Where do you see the Aussie hardcore scene going n the next 3 years? Do you see the popularity continuing or do you see it dissipating a bit?

I hope it drops a little and we shed some of the fashion kids. By saying that I don’t mean what people are actually wearing, I mean kids that are living their ‘Hardcore Phase’, There are a lot of good bands coming up not to mention in the next two years we are going to see bands like PWD, IKTPQ and Carpathian all releasing new albums so it’s going to be interesting to see if everyone keeps selling more than 10,000 copies. On the other end of the hardcore scale there are a lot of bands that completely opposite to those bands and it’ll be good to see them sticking it out and even more popping up. Hardcore has got pretty glitzy and it’s good to see with it’s rise that there are bands and people who still embrace the counter culture with lyrics or zines and such. Where does Mindsnare fit in with all this…not really sure?

The internet: is it a good thing or bad thing? How do you think it has helped hardcore in the last 5 years?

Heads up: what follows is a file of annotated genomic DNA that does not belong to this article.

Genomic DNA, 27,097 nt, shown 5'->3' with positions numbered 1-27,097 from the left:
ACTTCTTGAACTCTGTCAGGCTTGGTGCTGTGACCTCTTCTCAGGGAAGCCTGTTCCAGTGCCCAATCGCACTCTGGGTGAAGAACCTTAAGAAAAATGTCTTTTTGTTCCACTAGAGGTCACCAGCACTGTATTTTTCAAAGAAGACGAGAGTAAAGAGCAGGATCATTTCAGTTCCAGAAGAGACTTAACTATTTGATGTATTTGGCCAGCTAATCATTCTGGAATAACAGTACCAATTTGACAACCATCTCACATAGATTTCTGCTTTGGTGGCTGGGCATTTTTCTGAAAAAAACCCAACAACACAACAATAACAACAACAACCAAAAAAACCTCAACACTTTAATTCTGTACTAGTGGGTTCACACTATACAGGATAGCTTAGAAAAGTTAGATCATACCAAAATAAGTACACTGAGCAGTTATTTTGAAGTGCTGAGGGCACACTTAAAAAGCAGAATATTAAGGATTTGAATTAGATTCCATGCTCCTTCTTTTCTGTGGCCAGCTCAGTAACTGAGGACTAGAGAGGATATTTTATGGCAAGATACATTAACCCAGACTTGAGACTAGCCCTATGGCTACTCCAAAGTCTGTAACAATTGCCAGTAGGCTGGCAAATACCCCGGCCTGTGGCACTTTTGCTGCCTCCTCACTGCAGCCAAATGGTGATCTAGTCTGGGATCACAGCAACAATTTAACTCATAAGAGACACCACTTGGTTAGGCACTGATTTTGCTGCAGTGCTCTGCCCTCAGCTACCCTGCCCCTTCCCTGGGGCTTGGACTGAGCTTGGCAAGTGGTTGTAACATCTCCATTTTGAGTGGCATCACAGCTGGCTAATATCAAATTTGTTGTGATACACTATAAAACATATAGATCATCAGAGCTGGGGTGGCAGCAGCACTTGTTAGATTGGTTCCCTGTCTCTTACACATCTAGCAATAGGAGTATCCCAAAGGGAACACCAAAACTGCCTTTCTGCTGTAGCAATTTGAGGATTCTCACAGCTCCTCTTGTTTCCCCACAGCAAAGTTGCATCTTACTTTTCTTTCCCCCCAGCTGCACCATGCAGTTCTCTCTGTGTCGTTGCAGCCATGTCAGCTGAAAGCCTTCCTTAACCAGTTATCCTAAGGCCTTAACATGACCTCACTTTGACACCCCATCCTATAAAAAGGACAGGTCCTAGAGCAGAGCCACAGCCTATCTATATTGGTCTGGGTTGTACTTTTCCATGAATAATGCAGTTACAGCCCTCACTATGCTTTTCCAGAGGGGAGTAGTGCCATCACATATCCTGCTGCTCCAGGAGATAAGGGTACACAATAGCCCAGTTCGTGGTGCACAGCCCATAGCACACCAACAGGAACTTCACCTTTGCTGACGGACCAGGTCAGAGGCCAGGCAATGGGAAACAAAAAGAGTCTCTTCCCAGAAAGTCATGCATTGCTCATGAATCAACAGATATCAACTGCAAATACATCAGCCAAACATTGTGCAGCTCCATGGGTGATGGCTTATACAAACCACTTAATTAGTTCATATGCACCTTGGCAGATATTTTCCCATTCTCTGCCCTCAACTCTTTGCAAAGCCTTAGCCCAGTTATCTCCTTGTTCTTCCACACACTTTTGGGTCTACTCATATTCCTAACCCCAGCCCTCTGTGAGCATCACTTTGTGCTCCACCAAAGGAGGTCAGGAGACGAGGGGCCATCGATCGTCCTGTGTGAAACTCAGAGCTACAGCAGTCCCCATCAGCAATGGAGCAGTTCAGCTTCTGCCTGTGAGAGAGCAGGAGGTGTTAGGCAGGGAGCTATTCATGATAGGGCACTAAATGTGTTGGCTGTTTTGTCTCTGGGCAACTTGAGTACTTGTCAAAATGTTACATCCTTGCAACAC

It’s a good thing. People can get their message out there, it’s a lot easier for bands to be heard overseas and find music that would have been a lot harder to  find. It has helped it blow up to proportions that were not even imaginable 10 years ago here, some would argue that isn’t a good thing and may be right. There is a lot of shit talking going on but that happened back in the day as well, it’s just back then people would actually say it to each other and fight instead of hiding behind ‘it’s only the internet’

I know you guys don’t have a myspace or anything like that. What do you think of the internet giant?

I think it’s awesome, it definitely puts bands in control of being heard and self promoted. It’s good for people that want to get fingered as well. I’m not looking to finger anyone so I may sign Mindsnare up…we’ll see.